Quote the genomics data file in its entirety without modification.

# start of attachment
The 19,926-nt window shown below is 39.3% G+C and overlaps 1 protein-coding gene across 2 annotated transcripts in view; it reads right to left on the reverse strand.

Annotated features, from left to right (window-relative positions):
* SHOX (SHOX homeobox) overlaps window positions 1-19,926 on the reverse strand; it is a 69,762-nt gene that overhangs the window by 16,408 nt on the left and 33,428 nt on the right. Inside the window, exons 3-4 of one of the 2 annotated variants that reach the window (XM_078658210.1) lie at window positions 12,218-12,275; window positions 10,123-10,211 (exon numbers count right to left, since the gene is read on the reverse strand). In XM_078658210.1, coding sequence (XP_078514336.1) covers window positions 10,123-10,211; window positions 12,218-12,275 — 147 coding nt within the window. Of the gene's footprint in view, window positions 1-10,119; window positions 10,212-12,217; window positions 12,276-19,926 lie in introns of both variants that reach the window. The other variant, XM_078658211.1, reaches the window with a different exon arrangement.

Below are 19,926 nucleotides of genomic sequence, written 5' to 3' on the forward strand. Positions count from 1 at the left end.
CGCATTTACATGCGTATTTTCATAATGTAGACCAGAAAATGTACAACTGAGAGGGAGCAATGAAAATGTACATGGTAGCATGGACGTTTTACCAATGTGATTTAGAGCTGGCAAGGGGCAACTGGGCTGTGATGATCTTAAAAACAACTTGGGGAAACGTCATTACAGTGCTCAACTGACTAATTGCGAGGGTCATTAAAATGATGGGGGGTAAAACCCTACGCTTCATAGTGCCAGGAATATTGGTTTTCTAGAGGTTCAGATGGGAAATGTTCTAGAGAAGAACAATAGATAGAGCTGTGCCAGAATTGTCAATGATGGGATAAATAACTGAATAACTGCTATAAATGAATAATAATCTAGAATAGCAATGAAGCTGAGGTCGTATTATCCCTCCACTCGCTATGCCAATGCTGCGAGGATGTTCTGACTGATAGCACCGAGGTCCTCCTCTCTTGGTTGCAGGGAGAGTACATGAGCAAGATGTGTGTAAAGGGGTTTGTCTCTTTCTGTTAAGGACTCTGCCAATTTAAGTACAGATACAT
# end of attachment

The 19,926-nt window shown below is 39.3% G+C and overlaps 1 protein-coding gene across 2 annotated transcripts in view; it reads right to left on the reverse strand.

Annotated features, from left to right (window-relative positions):
* SHOX (SHOX homeobox) overlaps window positions 1-19,926 on the reverse strand; it is a 69,762-nt gene that overhangs the window by 16,408 nt on the left and 33,428 nt on the right. Inside the window, exons 3-4 of one of the 2 annotated variants that reach the window (XM_078658210.1) lie at window positions 12,218-12,275; window positions 10,123-10,211 (exon numbers count right to left, since the gene is read on the reverse strand). In XM_078658210.1, coding sequence (XP_078514336.1) covers window positions 10,123-10,211; window positions 12,218-12,275 — 147 coding nt within the window. Of the gene's footprint in view, window positions 1-10,119; window positions 10,212-12,217; window positions 12,276-19,926 lie in introns of both variants that reach the window. The other variant, XM_078658211.1, reaches the window with a different exon arrangement.

Below are 19,926 nucleotides of genomic sequence, written 5' to 3' on the forward strand. Positions count from 1 at the left end.
CGCATTTACATGCGTATTTTCATAATGTAGACCAGAAAATGTACAACTGAGAGGGAGCAATGAAAATGTACATGGTAGCATGGACGTTTTACCAATGTGATTTAGAGCTGGCAAGGGGCAACTGGGCTGTGATGATCTTAAAAACAACTTGGGGAAACGTCATTACAGTGCTCAACTGACTAATTGCGAGGGTCATTAAAATGATGGGGGGTAAAACCCTACGCTTCATAGTGCCAGGAATATTGGTTTTCTAGAGGTTCAGATGGGAAATGTTCTAGAGAAGAACAATAGATAGAGCTGTGCCAGAATTGTCAATGATGGGATAAATAACTGAATAACTGCTATAAATGAATAATAATCTAGAATAGCAATGAAGCTGAGGTCGTATTATCCCTCCACTCGCTATGCCAATGCTGCGAGGATGTTCTGACTGATAGCACCGAGGTCCTCCTCTCTTGGTTGCAGGGAGAGTACATGAGCAAGATGTGTGTAAAGGGGTTTGTCTCTTTCTGTTAAGGACTCTGCCAATTTAAGTACAGATACAT